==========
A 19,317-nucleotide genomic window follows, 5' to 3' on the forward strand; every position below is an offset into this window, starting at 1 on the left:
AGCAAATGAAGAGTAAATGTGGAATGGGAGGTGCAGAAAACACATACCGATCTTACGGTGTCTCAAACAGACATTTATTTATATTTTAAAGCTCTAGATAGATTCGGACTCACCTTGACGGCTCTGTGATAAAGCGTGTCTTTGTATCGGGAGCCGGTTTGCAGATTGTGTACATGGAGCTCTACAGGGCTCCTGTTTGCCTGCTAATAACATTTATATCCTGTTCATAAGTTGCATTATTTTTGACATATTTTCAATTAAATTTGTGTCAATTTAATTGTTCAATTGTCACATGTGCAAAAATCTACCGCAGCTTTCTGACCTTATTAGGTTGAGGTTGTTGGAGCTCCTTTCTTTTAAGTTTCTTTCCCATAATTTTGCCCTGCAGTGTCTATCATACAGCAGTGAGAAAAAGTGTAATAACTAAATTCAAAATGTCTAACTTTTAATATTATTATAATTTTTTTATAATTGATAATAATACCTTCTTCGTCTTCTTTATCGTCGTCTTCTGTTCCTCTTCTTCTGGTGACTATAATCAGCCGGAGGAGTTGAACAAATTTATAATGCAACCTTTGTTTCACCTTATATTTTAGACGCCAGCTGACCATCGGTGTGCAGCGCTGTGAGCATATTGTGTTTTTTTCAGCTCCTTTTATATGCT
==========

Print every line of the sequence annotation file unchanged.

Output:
A 19,317-nucleotide genomic window follows, 5' to 3' on the forward strand; every position below is an offset into this window, starting at 1 on the left:
AGCAAATGAAGAGTAAATGTGGAATGGGAGGTGCAGAAAACACATACCGATCTTACGGTGTCTCAAACAGACATTTATTTATATTTTAAAGCTCTAGATAGATTCGGACTCACCTTGACGGCTCTGTGATAAAGCGTGTCTTTGTATCGGGAGCCGGTTTGCAGATTGTGTACATGGAGCTCTACAGGGCTCCTGTTTGCCTGCTAATAACATTTATATCCTGTTCATAAGTTGCATTATTTTTGACATATTTTCAATTAAATTTGTGTCAATTTAATTGTTCAATTGTCACATGTGCAAAAATCTACCGCAGCTTTCTGACCTTATTAGGTTGAGGTTGTTGGAGCTCCTTTCTTTTAAGTTTCTTTCCCATAATTTTGCCCTGCAGTGTCTATCATACAGCAGTGAGAAAAAGTGTAATAACTAAATTCAAAATGTCTAACTTTTAATATTATTATAATTTTTTTATAATTGATAATAATACCTTCTTCGTCTTCTTTATCGTCGTCTTCTGTTCCTCTTCTTCTGGTGACTATAATCAGCCGGAGGAGTTGAACAAATTTATAATGCAACCTTTGTTTCACCTTATATTTTAGACGCCAGCTGACCATCGGTGTGCAGCGCTGTGAGCATATTGTGTTTTTTTCAGCTCCTTTTATATGCT